Management Approach

Macro-Trends

Across the mining industry, the number of mining fatalities and non-fatal injuries is decreasing. Compared to other industries, however, injury rates remain high. As gold grades decline and new deposits are harder to find, we can expect mining conditions to become more challenging. As a result, the industry is investing in new technology to reduce these risks. One area we are exploring is remote operation of surface and underground equipment and the use of drones to inspect and measure difficult to access areas. We are evaluating the use of autonomous vehicles where the equipment self-operates without the need for operator intervention. The skill-set needed for mining is also changing. As we introduce new technology, recruitment and training programs will need to be modified to accommodate these differences.

Additionally, the overall focus on health in the workplace is expanding; not only exposures to materials such as respirable dust and silica, and environmental conditions such as noise and heat, but the overall health of the worker and its impact on safety is of increased priority. Managing fatigue, obesity and musculoskeletal diseases takes a comprehensive approach that looks at work and home environment, fitness, diet and medical or occupational health monitoring.

Why Is This Important to Our Stakeholders?

Our stakeholders want us to ensure that our working environment is safe, and that we are committed to ensuring safe and healthy working conditions for all. They want us to cooperate with interested parties and with the industry on safety and health matters to improve the industry as a whole. They want to eliminate fatalities, and for us to re-examine our workplace practices and address issues identified as precursors to safety incidents.

Why Is This Important to Us?

Safety is critical to us because our people are our strength, today and in the future. Of all our company values, none is more important than safety: no ounce of gold is worth risking a life or injury. Our commitment, above anything else, is to have Zero Fatalities. We failed in that objective in 2016, and it is clear we have more work to do in this area. Safety begins with preparation: anticipating incidents before they happen and improving ongoing training to identify risks and respond appropriately when the unexpected happens.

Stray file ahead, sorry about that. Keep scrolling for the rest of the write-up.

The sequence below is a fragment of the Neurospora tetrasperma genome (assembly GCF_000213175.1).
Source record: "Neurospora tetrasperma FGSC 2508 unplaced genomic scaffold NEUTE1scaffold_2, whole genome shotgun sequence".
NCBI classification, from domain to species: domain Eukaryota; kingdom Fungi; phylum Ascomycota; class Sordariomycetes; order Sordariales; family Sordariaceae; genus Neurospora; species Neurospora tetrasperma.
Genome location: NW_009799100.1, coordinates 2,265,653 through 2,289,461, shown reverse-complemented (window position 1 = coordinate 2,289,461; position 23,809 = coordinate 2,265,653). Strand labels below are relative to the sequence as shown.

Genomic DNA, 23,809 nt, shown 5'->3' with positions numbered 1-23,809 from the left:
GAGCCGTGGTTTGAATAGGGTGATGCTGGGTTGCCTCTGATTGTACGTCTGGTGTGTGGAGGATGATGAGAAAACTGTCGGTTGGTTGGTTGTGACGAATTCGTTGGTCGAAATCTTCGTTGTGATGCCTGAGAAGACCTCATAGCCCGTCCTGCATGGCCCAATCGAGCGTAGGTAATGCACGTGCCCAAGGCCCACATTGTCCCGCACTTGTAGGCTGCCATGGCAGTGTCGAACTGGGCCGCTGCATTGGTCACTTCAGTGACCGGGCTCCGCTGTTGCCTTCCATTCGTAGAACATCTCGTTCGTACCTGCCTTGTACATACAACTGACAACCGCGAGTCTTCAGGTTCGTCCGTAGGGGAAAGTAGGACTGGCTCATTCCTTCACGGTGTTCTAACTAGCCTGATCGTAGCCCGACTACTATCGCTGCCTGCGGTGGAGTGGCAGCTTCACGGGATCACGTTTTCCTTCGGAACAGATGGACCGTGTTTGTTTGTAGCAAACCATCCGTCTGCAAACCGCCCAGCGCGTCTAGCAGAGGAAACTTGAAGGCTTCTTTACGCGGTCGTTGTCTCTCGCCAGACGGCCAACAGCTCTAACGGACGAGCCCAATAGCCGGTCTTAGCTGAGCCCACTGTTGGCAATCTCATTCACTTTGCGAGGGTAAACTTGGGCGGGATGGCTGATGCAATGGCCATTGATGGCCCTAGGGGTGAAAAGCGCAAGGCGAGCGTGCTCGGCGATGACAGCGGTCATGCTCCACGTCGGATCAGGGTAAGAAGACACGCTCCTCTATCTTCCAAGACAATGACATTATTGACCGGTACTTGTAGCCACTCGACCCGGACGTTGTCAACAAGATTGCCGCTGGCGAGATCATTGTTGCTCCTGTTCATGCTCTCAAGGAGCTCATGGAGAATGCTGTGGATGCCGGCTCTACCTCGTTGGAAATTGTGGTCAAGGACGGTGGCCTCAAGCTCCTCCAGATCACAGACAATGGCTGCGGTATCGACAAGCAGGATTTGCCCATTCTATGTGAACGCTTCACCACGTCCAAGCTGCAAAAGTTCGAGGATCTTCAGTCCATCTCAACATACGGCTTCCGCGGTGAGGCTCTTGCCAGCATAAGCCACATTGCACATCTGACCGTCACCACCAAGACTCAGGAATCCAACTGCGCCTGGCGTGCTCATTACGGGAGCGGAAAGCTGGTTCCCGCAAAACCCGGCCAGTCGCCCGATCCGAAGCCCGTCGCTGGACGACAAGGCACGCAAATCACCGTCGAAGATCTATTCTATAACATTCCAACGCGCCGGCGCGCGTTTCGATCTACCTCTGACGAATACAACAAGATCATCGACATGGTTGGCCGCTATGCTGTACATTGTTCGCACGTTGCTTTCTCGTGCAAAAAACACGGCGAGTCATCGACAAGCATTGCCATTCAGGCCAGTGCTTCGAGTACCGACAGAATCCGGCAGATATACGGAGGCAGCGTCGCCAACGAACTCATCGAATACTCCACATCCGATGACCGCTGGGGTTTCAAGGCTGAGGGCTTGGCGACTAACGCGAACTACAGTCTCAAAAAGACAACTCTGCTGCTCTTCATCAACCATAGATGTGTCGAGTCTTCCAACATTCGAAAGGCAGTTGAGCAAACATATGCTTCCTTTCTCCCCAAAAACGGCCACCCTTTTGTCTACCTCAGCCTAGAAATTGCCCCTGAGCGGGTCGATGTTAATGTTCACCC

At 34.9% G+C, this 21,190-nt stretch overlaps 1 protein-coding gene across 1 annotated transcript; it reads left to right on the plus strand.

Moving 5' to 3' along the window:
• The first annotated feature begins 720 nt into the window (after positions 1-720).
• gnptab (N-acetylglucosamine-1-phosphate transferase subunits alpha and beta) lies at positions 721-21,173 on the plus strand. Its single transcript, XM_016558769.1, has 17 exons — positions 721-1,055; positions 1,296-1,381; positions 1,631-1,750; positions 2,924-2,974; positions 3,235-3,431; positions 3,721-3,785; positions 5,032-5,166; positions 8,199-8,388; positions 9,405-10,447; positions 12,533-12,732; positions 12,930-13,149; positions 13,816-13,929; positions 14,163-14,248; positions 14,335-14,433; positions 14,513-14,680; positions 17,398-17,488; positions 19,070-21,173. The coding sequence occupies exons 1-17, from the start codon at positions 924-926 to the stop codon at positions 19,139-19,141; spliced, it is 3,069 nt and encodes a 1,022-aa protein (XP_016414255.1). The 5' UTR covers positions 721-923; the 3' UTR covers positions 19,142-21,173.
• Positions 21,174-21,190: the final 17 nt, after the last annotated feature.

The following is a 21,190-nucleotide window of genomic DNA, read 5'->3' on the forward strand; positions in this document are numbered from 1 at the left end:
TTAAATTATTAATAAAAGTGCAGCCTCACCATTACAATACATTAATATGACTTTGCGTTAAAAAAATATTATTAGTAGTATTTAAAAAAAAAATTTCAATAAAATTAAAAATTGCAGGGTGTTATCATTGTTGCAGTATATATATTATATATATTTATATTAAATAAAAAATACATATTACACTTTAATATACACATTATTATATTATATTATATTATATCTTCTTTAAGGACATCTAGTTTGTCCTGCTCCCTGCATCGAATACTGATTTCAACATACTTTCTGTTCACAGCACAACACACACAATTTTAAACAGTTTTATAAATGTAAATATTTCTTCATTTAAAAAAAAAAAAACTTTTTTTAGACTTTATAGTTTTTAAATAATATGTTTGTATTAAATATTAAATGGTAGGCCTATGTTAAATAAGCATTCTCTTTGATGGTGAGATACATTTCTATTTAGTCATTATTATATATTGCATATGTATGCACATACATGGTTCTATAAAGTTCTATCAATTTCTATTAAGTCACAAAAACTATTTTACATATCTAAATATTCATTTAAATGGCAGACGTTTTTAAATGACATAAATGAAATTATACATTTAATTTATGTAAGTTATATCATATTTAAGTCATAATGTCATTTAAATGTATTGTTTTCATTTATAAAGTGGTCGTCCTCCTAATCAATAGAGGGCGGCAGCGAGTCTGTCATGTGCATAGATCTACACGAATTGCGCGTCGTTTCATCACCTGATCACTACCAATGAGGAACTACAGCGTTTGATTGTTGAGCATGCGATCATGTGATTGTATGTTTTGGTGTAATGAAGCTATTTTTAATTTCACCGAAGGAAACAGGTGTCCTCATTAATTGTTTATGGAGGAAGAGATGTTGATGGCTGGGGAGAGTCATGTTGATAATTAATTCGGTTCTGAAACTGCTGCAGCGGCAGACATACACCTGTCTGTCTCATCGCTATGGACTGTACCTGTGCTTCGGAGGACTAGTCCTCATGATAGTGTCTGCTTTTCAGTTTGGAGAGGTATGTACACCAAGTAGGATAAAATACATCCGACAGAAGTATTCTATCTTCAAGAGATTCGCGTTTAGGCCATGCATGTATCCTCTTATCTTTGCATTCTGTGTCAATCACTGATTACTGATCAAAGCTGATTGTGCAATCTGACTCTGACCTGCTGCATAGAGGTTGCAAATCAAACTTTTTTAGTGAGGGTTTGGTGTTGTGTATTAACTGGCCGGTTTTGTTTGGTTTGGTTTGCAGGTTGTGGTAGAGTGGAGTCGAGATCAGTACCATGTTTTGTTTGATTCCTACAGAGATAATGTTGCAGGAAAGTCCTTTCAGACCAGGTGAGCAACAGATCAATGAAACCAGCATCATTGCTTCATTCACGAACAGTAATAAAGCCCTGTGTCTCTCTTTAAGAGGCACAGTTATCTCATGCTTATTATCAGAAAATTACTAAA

Our Strategy

Our strategy is to create and maintain a culture of safety and health in the workplace, as embodied in our safety vision, “Safe Enough for Our Families”. We recognize that individuals are ultimately responsible for their own safety, and we strive to equip our employees with the tools, training and attitudes needed for continual safety awareness. Continual monitoring and evaluation of our safety performance is integral for us to achieve our vision.

Our Safety and Health strategy is embedded in our Sustainability Excellence Management System (SEMS). Our strategy is as follows:

We believe that we can only achieve our vision of “Safe Enough for Our Families” when each and every Goldcorp employee is actively engaged in our safety culture. We realize that our systems and processes are only as good as the leadership and commitment we demonstrate on the job. Our vision is reflected in three basic principles: Care, Think and Act.

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Care–Think–Act graphic
Care–Think–Act graphic
Care–Think–Act graphic
We provide an environment that demonstrates that safety is a core value, that we care about our people, and that we are prepared to listen, learn and act.
All tasks contain an element of risk. We expect all employees to think about their actions – not only about the impact a decision might have on themselves, but also their co-workers.
We provide procedures, programs, systems and training to ensure that tasks can be completed safely. We encourage all employees to share best practices and improve the ways in which we carry out our work functions.

Organizational Responsibility

Our corporate safety and health function is headed by the Vice President of Safety and Health, who reports directly to the Executive Vice President and Chief Operating Officer. The Vice President of Safety and Health is responsible for the oversight, strategic development and management of our safety and health policies, programs and activities. They work with all functions of the organization, including Operations, Exploration, Projects and Administration, to enable safety excellence across the company. All our operations have Safety and Health managers responsible for supporting the implementation of our strategies on a day-to-day basis.

Our Chief Executive Officer is ultimately accountable for our safety performance. At the Board level, the Sustainability Committee has oversight of all safety and health functions.